In a piece titled "SemiWiki.com Analytics Exposed" conveniently published on LinkedIn as well as its own masthead Daniel Nenni espoused the growth of his creation and compares it to other publications. You can read it at:
The piece has many problems, but I will just address what I find most egregious.
First of all let's consider the source of the data. Alexa claims to be "The Web Information Company" but the title is self granted. I prefer Google Analytics, but of course that is a more secure site and not so generous with third party "data". I ran an experiment the last three days to confirm or refute Daniel "numbers" as far as my site was concerned. What I got was extremely variable results with over 10% error among the queries. Thus my conclusion is that Alexa gives numbers, not qualified data. After all the free results are an invitation to pay for tools and services.
Then, when comparing the numbers of Unique Visitors and Page Views for a site, one must make sure to pick sites that have the same characteristics and even more importantly the same goals. It is absolutely not true that every sites aims to get the most visitors and the most pages per visit. Although the easiest way to "sell" a site is to quote the number of visitors, what is really important is the results the site obtains in achieving its stated goals.
I understand from reliable PR professionals that this is just one of the pieces written by Daniel since it started a feud with John Cooley, obviously motivated by financial opportunities neither of them wanted to "share".
GABEonEDA, for example has never made its goal to achieve a large number of "visitors". Its goal is to reach decision makers with "the power of the purse" since there are many other sites, including SemiWiki, who cater to designers. Designers are indeed important, but CTO and CFO purchase products.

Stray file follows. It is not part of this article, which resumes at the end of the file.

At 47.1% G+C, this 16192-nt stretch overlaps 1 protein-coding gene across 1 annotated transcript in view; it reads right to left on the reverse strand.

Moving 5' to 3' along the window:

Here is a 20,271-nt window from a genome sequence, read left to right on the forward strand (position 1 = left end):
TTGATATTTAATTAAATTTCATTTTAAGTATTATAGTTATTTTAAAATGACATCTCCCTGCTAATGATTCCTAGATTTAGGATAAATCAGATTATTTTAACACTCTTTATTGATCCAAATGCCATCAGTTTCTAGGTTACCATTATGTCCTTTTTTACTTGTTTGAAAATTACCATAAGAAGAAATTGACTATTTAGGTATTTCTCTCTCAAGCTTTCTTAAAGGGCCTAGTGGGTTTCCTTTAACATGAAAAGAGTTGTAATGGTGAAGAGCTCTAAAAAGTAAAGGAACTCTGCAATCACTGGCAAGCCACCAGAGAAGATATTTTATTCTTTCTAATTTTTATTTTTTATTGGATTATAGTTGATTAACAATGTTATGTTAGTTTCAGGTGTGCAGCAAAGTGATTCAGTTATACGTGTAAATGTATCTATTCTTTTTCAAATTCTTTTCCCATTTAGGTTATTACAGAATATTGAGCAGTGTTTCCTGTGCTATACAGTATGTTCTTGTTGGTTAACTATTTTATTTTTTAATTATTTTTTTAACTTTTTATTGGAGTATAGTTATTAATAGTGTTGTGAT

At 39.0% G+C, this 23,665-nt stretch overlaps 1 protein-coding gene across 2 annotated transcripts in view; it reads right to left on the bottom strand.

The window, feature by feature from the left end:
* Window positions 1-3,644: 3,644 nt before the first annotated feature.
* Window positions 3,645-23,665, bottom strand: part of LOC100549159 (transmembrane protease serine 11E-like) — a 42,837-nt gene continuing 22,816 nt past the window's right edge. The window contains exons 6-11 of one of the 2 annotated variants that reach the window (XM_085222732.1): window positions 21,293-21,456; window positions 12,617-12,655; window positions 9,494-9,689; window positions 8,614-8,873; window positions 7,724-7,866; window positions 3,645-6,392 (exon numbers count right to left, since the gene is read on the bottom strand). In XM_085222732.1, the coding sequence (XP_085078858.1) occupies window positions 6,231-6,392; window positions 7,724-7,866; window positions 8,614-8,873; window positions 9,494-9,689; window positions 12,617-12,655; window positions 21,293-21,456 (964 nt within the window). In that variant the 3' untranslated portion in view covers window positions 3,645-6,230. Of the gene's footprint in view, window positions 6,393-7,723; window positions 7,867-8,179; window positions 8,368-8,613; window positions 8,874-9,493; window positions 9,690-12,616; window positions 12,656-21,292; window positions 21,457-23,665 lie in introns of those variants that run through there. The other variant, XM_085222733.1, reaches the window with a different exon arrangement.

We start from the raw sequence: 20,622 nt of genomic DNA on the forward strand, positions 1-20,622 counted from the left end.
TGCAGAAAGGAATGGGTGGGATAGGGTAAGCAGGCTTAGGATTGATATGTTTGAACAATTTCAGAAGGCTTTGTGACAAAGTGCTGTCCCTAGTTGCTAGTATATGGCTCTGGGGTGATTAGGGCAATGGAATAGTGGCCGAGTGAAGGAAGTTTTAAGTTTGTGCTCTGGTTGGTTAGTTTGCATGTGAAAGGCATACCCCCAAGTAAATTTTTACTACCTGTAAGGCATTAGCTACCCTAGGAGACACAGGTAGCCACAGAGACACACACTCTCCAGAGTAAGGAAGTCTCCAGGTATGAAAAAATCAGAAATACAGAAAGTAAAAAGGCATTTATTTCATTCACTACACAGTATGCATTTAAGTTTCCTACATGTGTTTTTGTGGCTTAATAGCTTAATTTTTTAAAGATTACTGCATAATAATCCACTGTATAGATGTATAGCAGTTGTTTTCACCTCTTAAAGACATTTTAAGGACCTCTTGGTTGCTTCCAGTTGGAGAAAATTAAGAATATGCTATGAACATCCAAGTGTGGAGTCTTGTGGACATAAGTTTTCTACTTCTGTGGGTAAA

Many Types of Publications, Not a Uniform Field
SemiWiki is a marketing site developed by consultants to promote their expertise in the industry, not a publishing enterprise with editorial control like EETimes, or a gossip site like DeepChip where the truth is discovered by meticulously shifting among a plethora of anonymous contributions noted for their entertainment value.
Of the sites listed by Daniel, EDACafe comes close, although even EDACafe requires marketing professionals working for EDA vendors to identify their affiliation in the byline, something SemiWiki does not do. That SemiWiki is developing into a product in itself is an indication that a "Facebook" for EDA was needed, but says nothing about return on investment for the sponsors or the occasional vendor blog.
SemiWiki has no editorial control on the pieces published, allows anyone to publish because doing so will increase the number of visitors, and its "dozen or so" bloggers are really three or four, two of whom are quite prolific: Daniel Nenni and Paul McLellan.
But all this is not to say that SemiWiki is useless or devious. Some engineers will certainly find value in some of the pieces published, and Daniel is very open to explain to its "sponsors" that the goal is to increase visits, since the more eyes visit the more the probability that someone will purchase one of their products. And, after all, that is the promise upon which "blogging" is founded.